Conversely, the advocacy and lobbying sectors in these regions must also open their doors to new ideas and fresh talent. By valuing and integrating insights from younger, well-trained professionals, they can drive progress and innovation in the field. This requires a shift in several key areas:

  • Emphasizing the Value of Good Ideas: Prioritizing the quality and potential impact of ideas over the seniority or traditional influence of their proponents. Fresh perspectives can often offer innovative solutions to persistent problems.
  • Encouraging Thinking Outside the Box: Cultivating an environment where unconventional approaches are not only accepted but encouraged. This includes fostering creativity and encouraging professionals to explore new methodologies and strategies.
  • Prioritizing Evidence Over Network: Moving away from decision-making based solely on established networks and relationships. Instead, focusing on evidence-based approaches that rely on data and research to guide policy and advocacy efforts. Read more about the impact of AI and Big Data.

By implementing these changes, the advocacy and lobbying sectors can break the cycle of conservatism and create a more dynamic, effective policy-making environment. This approach can lead to more responsive and adaptive policies that better address the needs and challenges of the contemporary world. Furthermore, it can help bridge the gap between academia and practice, ensuring that innovative academic insights are effectively translated from public policy education into real-world policy solutions.


The interplay between academia and professional practice is crucial in shaping the future of public policy and advocacy. To break the cycle, both universities and the lobbying sector in regions like Germany, Italy, France, and Spain need to evolve simultaneously. Only by embracing change and fostering innovation on both fronts can they achieve the recognition and effectiveness seen in their UK and US counterparts. The path forward requires a collaborative effort to modernize and adapt, ensuring that future generations are well-equipped to tackle the complex challenges of policy-making and advocacy in an ever-changing world.

Besides the EU-sponsored colleges of Bruges and Florence, a handful of EU-based universities have embraced ‘public policy’ as a mainstream educational subject that includes items such as modern law-making, policy and opinions shaping, and policy advocacy as integral courses. These universities become then the most successful ‘exporters’ of young professionals in the European capitals and in Brussels.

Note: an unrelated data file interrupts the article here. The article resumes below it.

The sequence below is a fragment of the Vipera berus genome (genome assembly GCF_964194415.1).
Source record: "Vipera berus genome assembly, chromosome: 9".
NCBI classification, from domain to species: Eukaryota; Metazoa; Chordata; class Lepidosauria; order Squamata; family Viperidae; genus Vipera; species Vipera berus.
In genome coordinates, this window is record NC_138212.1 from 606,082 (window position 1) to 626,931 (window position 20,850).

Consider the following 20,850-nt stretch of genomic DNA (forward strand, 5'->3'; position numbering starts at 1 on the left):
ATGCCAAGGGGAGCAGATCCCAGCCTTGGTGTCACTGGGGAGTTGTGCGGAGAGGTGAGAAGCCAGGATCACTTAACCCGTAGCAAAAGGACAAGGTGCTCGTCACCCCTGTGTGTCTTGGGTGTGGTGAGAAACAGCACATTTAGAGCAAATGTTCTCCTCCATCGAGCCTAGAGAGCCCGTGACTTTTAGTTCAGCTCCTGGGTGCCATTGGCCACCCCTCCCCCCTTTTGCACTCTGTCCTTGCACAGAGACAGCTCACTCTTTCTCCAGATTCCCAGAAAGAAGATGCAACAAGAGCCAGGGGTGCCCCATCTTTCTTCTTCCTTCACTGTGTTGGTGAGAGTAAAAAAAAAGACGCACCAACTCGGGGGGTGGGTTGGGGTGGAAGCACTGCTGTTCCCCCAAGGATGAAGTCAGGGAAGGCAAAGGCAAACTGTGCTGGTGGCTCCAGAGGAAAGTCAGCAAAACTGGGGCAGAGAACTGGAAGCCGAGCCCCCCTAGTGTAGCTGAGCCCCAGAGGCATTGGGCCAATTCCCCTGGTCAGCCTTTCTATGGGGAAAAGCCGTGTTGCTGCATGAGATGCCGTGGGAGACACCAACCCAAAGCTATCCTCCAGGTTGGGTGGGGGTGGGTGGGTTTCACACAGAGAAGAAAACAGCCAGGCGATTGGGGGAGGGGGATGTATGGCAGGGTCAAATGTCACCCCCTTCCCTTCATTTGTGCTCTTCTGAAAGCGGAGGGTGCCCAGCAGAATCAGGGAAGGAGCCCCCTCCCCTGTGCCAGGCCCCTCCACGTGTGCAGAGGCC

About is a comprehensive platform that ranks universities and colleges globally based on various metrics such as academic performance, research output, and reputation. It aggregates data from multiple sources, including publication citations, academic surveys, and web traffic, to provide an in-depth analysis of higher education institutions. EduRank aims to help students make informed decisions about their education by offering detailed rankings and comparisons across different fields of study and geographical regions. Its user-friendly interface and extensive database make it a valuable resource for prospective students, educators, and policymakers seeking to understand the landscape of global higher education.

However, some criticisms of EduRank have surfaced. The platform’s heavy reliance on metric-based rankings, without incorporating surveys or expert opinions, has been noted as both a strength and a limitation. This approach ensures transparency and reduces biases that might arise from subjective inputs but might overlook qualitative aspects of university performance. Additionally, the non-academic prominence and alumni popularity indicators, while innovative, might not fully capture the academic quality and teaching excellence of institutions​. These factors are important to consider when using EduRank as a primary tool for evaluating universities.


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This article was written in English. Other language versions have been automatically translated and might therefore feature incorrect information.